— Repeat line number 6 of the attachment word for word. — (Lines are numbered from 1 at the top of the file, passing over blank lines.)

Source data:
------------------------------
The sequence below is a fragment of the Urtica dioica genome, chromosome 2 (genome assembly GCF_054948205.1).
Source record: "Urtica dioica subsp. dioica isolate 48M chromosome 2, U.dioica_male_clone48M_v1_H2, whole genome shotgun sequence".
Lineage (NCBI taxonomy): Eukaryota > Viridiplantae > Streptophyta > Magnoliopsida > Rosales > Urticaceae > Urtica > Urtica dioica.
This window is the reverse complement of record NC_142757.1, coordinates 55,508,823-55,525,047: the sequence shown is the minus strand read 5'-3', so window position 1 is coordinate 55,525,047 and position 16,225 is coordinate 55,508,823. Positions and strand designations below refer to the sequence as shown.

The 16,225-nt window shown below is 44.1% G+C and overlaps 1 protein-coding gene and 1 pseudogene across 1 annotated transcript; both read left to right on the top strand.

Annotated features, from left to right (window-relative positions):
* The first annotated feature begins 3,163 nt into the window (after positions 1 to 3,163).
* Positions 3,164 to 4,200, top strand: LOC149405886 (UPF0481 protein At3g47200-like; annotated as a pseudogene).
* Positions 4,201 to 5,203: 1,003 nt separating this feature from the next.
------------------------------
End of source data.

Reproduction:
Annotated features, from left to right (window-relative positions):